Objectives To assess the prevalence and factors associated with the occurrence of pathological fractures and their impact on the overall survival of patients with bone metastases under palliative care.
Methods An observational retrospective cohort assessment concerning both male and female patients with cancer presenting with bone metastases referred to a palliative care unit. Sociodemographic and clinical data were obtained before and after care unit referral. Patients were followed up until death or the last follow-up (4 years after referral). Logistic regression models and survival curves employing a log-rank test were applied.
Results A total of 348 patients were included in the study. Most were <65 years (65%) and female (62%), and the most frequent primary tumour site was the breast (40%). The prevalence of pathological fractures was 28%, more frequent in the axial skeleton (49%), with no association with overall patient survival (p=0.348). Patients with breast cancer exhibited a 2.96-fold higher chance (95% CI: 1.80 to 4.86) of developing a fracture compared with other tumours, and not receiving previous radiotherapy increased the chances of fracture occurrence by 5.60-fold (95% CI: 2.46 to 12.77).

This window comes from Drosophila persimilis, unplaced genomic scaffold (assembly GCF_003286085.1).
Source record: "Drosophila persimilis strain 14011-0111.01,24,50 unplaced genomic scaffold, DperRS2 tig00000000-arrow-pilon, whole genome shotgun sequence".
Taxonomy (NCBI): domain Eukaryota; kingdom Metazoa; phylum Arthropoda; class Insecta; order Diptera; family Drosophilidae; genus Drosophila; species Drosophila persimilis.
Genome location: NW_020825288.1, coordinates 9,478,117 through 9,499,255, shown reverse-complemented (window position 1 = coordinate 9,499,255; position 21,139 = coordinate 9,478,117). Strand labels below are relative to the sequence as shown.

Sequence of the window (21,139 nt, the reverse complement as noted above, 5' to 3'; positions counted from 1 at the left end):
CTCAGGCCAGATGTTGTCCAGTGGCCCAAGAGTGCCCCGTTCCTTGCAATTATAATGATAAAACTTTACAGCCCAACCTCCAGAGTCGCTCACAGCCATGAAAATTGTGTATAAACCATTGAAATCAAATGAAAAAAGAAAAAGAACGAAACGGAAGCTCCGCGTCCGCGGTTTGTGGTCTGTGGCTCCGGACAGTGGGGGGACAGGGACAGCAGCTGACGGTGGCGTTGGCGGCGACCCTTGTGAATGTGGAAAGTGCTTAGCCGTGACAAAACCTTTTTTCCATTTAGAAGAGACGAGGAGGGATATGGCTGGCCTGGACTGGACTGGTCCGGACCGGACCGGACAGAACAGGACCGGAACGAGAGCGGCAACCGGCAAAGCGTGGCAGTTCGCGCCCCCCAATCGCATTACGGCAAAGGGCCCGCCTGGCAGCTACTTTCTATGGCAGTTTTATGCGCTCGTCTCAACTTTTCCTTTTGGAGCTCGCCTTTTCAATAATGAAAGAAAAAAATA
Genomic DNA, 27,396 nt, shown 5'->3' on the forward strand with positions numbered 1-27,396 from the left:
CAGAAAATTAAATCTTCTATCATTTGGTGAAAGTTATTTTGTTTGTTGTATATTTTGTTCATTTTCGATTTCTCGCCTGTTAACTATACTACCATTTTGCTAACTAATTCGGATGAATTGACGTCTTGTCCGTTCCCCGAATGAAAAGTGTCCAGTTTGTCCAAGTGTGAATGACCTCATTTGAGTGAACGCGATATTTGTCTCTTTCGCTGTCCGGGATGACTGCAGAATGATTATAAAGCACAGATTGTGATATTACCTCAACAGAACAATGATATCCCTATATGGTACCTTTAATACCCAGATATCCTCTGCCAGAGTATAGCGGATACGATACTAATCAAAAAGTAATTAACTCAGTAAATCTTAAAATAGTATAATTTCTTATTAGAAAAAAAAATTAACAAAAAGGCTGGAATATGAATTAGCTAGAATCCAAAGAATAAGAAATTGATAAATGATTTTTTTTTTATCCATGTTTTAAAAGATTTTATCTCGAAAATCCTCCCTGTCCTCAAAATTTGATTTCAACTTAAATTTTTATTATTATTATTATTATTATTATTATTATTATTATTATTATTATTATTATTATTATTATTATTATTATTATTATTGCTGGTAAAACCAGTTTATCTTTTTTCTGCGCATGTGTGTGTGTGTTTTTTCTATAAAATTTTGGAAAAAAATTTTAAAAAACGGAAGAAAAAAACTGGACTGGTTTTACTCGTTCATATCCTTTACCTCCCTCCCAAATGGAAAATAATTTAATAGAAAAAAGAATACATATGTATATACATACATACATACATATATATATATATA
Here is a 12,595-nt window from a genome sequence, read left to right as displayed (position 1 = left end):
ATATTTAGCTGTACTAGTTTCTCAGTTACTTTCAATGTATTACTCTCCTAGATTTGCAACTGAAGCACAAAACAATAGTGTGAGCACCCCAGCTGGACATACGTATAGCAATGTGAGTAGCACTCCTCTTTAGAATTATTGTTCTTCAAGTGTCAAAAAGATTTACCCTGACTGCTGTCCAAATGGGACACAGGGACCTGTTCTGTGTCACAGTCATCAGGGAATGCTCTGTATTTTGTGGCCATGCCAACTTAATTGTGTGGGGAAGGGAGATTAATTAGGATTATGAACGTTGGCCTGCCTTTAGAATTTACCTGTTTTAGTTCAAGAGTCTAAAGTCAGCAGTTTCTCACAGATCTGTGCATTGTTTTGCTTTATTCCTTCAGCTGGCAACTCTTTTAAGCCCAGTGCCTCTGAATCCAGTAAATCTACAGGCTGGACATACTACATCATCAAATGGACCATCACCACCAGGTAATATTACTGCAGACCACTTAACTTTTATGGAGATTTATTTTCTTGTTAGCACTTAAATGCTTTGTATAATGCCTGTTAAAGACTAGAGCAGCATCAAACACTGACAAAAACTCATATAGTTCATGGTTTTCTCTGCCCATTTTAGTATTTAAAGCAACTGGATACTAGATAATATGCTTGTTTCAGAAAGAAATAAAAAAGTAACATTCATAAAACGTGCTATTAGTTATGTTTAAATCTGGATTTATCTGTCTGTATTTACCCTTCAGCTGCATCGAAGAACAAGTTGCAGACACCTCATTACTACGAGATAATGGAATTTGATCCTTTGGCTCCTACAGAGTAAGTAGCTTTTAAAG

Conclusion A high prevalence of pathological fractures was observed. Presenting with breast cancer and not having undergone previous radiotherapy increase the chances of fracture occurrence, although this is not associated with overall survival in patients under palliative care.
- advance care planning
- supportive care
Data availability statement
No data are available.
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Contributors JR, LCdO and AB contributed to the research conception and design. JR, FPdS and AHRM contributed to data acquisition. JR, LCdO, AB and SSdA contributed to data analysis and interpretation. JR drafted the manuscript. All authors critically revised the manuscript, agreed to be fully accountable for ensuring the integrity and accuracy of the study, and read and approved the final manuscript. The author acting as guarantor is JR.
Funding The authors have not declared a specific grant for this research from any funding agency in the public, commercial or not-for-profit sectors.
Competing interests None declared.
Provenance and peer review Not commissioned; internally peer reviewed.